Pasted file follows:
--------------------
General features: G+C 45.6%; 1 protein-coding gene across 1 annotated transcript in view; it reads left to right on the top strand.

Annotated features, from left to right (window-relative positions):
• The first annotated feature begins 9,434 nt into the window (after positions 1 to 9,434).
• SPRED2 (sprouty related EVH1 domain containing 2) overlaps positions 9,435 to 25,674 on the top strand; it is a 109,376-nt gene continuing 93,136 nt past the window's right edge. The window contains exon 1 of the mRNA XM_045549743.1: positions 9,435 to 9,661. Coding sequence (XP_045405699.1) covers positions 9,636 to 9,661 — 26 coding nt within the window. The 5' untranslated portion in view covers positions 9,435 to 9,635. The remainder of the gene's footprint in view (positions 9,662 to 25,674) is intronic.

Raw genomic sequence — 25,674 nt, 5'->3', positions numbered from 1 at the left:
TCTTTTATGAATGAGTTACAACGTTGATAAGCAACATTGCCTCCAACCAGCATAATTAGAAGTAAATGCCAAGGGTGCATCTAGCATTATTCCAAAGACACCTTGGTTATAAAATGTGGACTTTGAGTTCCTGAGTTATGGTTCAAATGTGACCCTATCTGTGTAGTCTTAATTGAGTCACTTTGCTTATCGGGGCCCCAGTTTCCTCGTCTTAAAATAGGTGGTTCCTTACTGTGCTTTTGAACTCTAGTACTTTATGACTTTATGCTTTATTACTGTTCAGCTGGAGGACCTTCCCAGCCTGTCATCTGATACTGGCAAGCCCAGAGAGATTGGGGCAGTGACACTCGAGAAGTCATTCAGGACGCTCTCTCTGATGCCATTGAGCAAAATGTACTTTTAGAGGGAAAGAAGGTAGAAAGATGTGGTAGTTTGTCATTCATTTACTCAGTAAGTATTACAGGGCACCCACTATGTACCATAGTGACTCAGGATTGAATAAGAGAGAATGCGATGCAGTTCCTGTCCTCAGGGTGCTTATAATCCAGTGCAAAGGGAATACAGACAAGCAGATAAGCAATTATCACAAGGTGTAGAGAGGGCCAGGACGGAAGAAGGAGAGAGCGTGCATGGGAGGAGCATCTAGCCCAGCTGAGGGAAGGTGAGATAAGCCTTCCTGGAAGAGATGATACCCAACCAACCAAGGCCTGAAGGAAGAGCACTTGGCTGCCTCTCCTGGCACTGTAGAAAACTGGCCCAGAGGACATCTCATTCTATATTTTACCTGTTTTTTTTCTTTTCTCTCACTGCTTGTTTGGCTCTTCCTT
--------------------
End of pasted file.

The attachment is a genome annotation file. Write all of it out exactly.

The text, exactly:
General features: G+C 45.6%; 1 protein-coding gene across 1 annotated transcript in view; it reads left to right on the top strand.

Annotated features, from left to right (window-relative positions):
• The first annotated feature begins 9,434 nt into the window (after positions 1 to 9,434).
• SPRED2 (sprouty related EVH1 domain containing 2) overlaps positions 9,435 to 25,674 on the top strand; it is a 109,376-nt gene continuing 93,136 nt past the window's right edge. The window contains exon 1 of the mRNA XM_045549743.1: positions 9,435 to 9,661. Coding sequence (XP_045405699.1) covers positions 9,636 to 9,661 — 26 coding nt within the window. The 5' untranslated portion in view covers positions 9,435 to 9,635. The remainder of the gene's footprint in view (positions 9,662 to 25,674) is intronic.

Raw genomic sequence — 25,674 nt, 5'->3', positions numbered from 1 at the left:
TCTTTTATGAATGAGTTACAACGTTGATAAGCAACATTGCCTCCAACCAGCATAATTAGAAGTAAATGCCAAGGGTGCATCTAGCATTATTCCAAAGACACCTTGGTTATAAAATGTGGACTTTGAGTTCCTGAGTTATGGTTCAAATGTGACCCTATCTGTGTAGTCTTAATTGAGTCACTTTGCTTATCGGGGCCCCAGTTTCCTCGTCTTAAAATAGGTGGTTCCTTACTGTGCTTTTGAACTCTAGTACTTTATGACTTTATGCTTTATTACTGTTCAGCTGGAGGACCTTCCCAGCCTGTCATCTGATACTGGCAAGCCCAGAGAGATTGGGGCAGTGACACTCGAGAAGTCATTCAGGACGCTCTCTCTGATGCCATTGAGCAAAATGTACTTTTAGAGGGAAAGAAGGTAGAAAGATGTGGTAGTTTGTCATTCATTTACTCAGTAAGTATTACAGGGCACCCACTATGTACCATAGTGACTCAGGATTGAATAAGAGAGAATGCGATGCAGTTCCTGTCCTCAGGGTGCTTATAATCCAGTGCAAAGGGAATACAGACAAGCAGATAAGCAATTATCACAAGGTGTAGAGAGGGCCAGGACGGAAGAAGGAGAGAGCGTGCATGGGAGGAGCATCTAGCCCAGCTGAGGGAAGGTGAGATAAGCCTTCCTGGAAGAGATGATACCCAACCAACCAAGGCCTGAAGGAAGAGCACTTGGCTGCCTCTCCTGGCACTGTAGAAAACTGGCCCAGAGGACATCTCATTCTATATTTTACCTGTTTTTTTTCTTTTCTCTCACTGCTTGTTTGGCTCTTCCTT